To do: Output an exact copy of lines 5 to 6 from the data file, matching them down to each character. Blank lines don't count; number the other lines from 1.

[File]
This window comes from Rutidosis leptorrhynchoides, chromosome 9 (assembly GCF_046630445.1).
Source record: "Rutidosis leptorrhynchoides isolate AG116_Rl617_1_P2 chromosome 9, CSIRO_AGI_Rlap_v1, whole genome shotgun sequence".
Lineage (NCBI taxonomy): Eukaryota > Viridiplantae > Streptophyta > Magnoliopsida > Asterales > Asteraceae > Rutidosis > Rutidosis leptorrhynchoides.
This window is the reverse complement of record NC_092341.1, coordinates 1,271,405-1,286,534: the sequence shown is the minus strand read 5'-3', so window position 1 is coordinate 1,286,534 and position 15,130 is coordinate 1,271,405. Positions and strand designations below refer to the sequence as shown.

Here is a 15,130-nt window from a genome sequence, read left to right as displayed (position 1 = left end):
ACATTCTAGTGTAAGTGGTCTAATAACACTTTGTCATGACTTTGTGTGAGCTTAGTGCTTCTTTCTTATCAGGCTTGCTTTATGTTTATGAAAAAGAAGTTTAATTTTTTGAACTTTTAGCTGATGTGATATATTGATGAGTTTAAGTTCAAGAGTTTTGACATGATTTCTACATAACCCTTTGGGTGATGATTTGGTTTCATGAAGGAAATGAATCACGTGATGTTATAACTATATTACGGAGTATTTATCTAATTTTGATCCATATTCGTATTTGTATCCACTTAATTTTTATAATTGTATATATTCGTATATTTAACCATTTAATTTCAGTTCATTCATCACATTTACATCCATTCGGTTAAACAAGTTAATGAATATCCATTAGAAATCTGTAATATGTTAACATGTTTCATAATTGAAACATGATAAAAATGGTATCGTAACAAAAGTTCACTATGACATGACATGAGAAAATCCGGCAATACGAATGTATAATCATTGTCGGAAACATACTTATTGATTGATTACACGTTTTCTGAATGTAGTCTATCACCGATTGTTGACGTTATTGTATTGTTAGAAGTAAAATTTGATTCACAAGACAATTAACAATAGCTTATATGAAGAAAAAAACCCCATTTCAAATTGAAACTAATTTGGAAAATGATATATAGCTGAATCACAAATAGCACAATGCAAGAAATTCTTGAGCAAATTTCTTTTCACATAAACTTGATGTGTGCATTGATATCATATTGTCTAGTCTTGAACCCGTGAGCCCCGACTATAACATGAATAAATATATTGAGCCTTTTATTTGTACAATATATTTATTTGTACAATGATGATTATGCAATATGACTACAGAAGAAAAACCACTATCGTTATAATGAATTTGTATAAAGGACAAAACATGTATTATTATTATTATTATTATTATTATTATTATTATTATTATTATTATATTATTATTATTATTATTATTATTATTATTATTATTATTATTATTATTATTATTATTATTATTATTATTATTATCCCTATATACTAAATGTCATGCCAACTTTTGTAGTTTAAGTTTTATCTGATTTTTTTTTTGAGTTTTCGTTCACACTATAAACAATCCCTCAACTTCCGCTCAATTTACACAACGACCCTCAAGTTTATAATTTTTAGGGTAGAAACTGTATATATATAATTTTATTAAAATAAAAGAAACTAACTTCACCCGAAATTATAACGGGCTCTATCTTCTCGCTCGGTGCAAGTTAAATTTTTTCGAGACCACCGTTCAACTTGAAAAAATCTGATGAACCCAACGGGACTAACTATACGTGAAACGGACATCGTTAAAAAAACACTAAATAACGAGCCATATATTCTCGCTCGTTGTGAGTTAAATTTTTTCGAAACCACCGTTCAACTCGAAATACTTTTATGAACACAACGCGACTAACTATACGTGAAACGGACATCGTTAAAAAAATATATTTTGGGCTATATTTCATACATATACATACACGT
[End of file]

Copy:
Here is a 15,130-nt window from a genome sequence, read left to right as displayed (position 1 = left end):
ACATTCTAGTGTAAGTGGTCTAATAACACTTTGTCATGACTTTGTGTGAGCTTAGTGCTTCTTTCTTATCAGGCTTGCTTTATGTTTATGAAAAAGAAGTTTAATTTTTTGAACTTTTAGCTGATGTGATATATTGATGAGTTTAAGTTCAAGAGTTTTGACATGATTTCTACATAACCCTTTGGGTGATGATTTGGTTTCATGAAGGAAATGAATCACGTGATGTTATAACTATATTACGGAGTATTTATCTAATTTTGATCCATATTCGTATTTGTATCCACTTAATTTTTATAATTGTATATATTCGTATATTTAACCATTTAATTTCAGTTCATTCATCACATTTACATCCATTCGGTTAAACAAGTTAATGAATATCCATTAGAAATCTGTAATATGTTAACATGTTTCATAATTGAAACATGATAAAAATGGTATCGTAACAAAAGTTCACTATGACATGACATGAGAAAATCCGGCAATACGAATGTATAATCATTGTCGGAAACATACTTATTGATTGATTACACGTTTTCTGAATGTAGTCTATCACCGATTGTTGACGTTATTGTATTGTTAGAAGTAAAATTTGATTCACAAGACAATTAACAATAGCTTATATGAAGAAAAAAACCCCATTTCAAATTGAAACTAATTTGGAAAATGATATATAGCTGAATCACAAATAGCACAATGCAAGAAATTCTTGAGCAAATTTCTTTTCACATAAACTTGATGTGTGCATTGATATCATATTGTCTAGTCTTGAACCCGTGAGCCCCGACTATAACATGAATAAATATATTGAGCCTTTTATTTGTACAATATATTTATTTGTACAATGATGATTATGCAATATGACTACAGAAGAAAAACCACTATCGTTATAATGAATTTGTATAAAGGACAAAACATGTATTATTATTATTATTATTATTATTATTATTATTATTATTATTATTATATTATTATTATTATTATTATTATTATTATTATTATTATTATTATTATTATTATTATTATTATTATTATTATTATCCCTATATACTAAATGTCATGCCAACTTTTGTAGTTTAAGTTTTATCTGATTTTTTTTTTGAGTTTTCGTTCACACTATAAACAATCCCTCAACTTCCGCTCAATTTACACAACGACCCTCAAGTTTATAATTTTTAGGGTAGAAACTGTATATATATAATTTTATTAAAATAAAAGAAACTAACTTCACCCGAAATTATAACGGGCTCTATCTTCTCGCTCGGTGCAAGTTAAATTTTTTCGAGACCACCGTTCAACTTGAAAAAATCTGATGAACCCAACGGGACTAACTATACGTGAAACGGACATCGTTAAAAAAACACTAAATAACGAGCCATATATTCTCGCTCGTTGTGAGTTAAATTTTTTCGAAACCACCGTTCAACTCGAAATACTTTTATGAACACAACGCGACTAACTATACGTGAAACGGACATCGTTAAAAAAATATATTTTGGGCTATATTTCATACATATACATACACGT